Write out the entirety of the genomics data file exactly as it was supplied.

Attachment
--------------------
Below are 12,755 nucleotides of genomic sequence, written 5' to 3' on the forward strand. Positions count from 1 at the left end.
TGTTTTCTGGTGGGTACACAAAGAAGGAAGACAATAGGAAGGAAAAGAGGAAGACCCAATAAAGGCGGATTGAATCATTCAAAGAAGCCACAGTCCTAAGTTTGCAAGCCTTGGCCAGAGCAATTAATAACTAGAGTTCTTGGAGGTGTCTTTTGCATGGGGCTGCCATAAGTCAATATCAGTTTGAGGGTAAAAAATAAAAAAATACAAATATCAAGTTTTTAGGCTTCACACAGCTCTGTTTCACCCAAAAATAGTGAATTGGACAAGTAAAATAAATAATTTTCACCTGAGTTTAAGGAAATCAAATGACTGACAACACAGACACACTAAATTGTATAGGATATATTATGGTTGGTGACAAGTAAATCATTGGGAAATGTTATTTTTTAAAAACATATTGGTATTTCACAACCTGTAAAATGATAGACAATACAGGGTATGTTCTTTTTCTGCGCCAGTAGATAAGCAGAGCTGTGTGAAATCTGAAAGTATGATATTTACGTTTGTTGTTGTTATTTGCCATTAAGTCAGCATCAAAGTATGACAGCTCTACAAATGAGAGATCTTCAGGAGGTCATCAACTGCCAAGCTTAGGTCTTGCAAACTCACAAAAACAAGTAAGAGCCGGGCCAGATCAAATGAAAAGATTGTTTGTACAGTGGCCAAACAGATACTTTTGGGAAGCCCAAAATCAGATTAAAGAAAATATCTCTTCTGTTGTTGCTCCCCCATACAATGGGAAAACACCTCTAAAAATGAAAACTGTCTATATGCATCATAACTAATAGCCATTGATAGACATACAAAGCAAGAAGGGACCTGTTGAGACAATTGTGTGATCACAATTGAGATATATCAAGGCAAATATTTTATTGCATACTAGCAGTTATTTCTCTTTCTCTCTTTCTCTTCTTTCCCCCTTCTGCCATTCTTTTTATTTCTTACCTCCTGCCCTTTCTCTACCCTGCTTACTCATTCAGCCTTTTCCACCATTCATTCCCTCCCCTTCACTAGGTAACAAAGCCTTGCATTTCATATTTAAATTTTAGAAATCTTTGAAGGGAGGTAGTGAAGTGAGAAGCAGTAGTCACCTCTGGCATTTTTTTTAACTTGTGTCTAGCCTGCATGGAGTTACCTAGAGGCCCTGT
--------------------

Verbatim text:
Below are 12,755 nucleotides of genomic sequence, written 5' to 3' on the forward strand. Positions count from 1 at the left end.
TGTTTTCTGGTGGGTACACAAAGAAGGAAGACAATAGGAAGGAAAAGAGGAAGACCCAATAAAGGCGGATTGAATCATTCAAAGAAGCCACAGTCCTAAGTTTGCAAGCCTTGGCCAGAGCAATTAATAACTAGAGTTCTTGGAGGTGTCTTTTGCATGGGGCTGCCATAAGTCAATATCAGTTTGAGGGTAAAAAATAAAAAAATACAAATATCAAGTTTTTAGGCTTCACACAGCTCTGTTTCACCCAAAAATAGTGAATTGGACAAGTAAAATAAATAATTTTCACCTGAGTTTAAGGAAATCAAATGACTGACAACACAGACACACTAAATTGTATAGGATATATTATGGTTGGTGACAAGTAAATCATTGGGAAATGTTATTTTTTAAAAACATATTGGTATTTCACAACCTGTAAAATGATAGACAATACAGGGTATGTTCTTTTTCTGCGCCAGTAGATAAGCAGAGCTGTGTGAAATCTGAAAGTATGATATTTACGTTTGTTGTTGTTATTTGCCATTAAGTCAGCATCAAAGTATGACAGCTCTACAAATGAGAGATCTTCAGGAGGTCATCAACTGCCAAGCTTAGGTCTTGCAAACTCACAAAAACAAGTAAGAGCCGGGCCAGATCAAATGAAAAGATTGTTTGTACAGTGGCCAAACAGATACTTTTGGGAAGCCCAAAATCAGATTAAAGAAAATATCTCTTCTGTTGTTGCTCCCCCATACAATGGGAAAACACCTCTAAAAATGAAAACTGTCTATATGCATCATAACTAATAGCCATTGATAGACATACAAAGCAAGAAGGGACCTGTTGAGACAATTGTGTGATCACAATTGAGATATATCAAGGCAAATATTTTATTGCATACTAGCAGTTATTTCTCTTTCTCTCTTTCTCTTCTTTCCCCCTTCTGCCATTCTTTTTATTTCTTACCTCCTGCCCTTTCTCTACCCTGCTTACTCATTCAGCCTTTTCCACCATTCATTCCCTCCCCTTCACTAGGTAACAAAGCCTTGCATTTCATATTTAAATTTTAGAAATCTTTGAAGGGAGGTAGTGAAGTGAGAAGCAGTAGTCACCTCTGGCATTTTTTTTAACTTGTGTCTAGCCTGCATGGAGTTACCTAGAGGCCCTGT